What’s in a name, that a storm when called by any other name would be as strong? Or not.
As the country is in the middle of typhoon season, we have heard of terms being thrown around: LPA, storm, typhoon, tropical depression.
But what sets apart from the others?
It is all about wind strength of the tropical cyclone (or simply cyclone).
First of, the World Meteorological Association says in its official website that tropical cyclone, or simply cyclone, is a blanket term for storms originating over tropical or sub-tropical waters with organized convection and definite cyclonic surface wind circulation.
A low pressure area, on the other hand, are regions were air pressures are lower. When air pressure is lower than those of the surrounding region, it can cause cloudiness, winds, and precipitation.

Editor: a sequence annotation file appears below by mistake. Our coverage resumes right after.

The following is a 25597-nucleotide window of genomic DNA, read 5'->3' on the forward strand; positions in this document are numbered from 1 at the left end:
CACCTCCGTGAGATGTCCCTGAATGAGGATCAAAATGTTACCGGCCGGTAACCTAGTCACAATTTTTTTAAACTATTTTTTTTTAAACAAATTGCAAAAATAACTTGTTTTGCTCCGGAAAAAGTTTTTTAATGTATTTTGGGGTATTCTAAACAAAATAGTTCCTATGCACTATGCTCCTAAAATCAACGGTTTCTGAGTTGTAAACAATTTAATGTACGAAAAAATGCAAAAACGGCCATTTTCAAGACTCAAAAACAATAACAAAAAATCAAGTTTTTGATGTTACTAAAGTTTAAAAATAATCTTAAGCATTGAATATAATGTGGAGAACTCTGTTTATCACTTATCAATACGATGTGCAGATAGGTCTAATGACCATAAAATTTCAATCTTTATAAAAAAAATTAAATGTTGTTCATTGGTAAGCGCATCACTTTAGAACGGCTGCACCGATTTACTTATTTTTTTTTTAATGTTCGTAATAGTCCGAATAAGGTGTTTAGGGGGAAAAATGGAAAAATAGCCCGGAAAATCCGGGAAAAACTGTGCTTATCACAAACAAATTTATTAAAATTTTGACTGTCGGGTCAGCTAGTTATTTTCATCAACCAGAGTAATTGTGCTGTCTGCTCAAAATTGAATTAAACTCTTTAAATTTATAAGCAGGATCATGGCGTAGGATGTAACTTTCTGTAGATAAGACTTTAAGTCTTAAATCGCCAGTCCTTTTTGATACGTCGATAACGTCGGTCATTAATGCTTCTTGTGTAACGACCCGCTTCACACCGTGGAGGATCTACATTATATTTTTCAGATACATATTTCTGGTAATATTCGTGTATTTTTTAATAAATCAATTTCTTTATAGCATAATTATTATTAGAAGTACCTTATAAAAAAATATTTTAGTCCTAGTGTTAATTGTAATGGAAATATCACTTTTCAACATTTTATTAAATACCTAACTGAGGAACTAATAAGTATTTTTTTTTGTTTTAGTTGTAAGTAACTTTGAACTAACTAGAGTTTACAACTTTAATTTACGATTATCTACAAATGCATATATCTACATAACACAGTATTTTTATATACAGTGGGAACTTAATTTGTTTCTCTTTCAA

Tropical depression, on the other hand, is a tropical cyclone with the maximum sustained winds of 33 knots (17.1 m/s, 61 km/h) or less near the center.
A tropical storm meanwhile is a tropical cyclone with the maximum sustained winds of 34 knots or 62 km/h to 47 knots to 88 km/h near the center.
A severe tropical storm is a tropical cyclone with maximum sustained winds of 48 knots or 89 km/h to 63 knots or 117 km/h near the center.
A typhoon is a tropical cyclone with maximum sustained winds of between 64 knots or 118 km/h to 184 kph near the center.
Meanwhile, Philippine state weather bureau PAGASA says a tropical cyclone becomes classified as Super Typhoon when it has maximum wind speed exceeding 185 kph or more than 100 knots.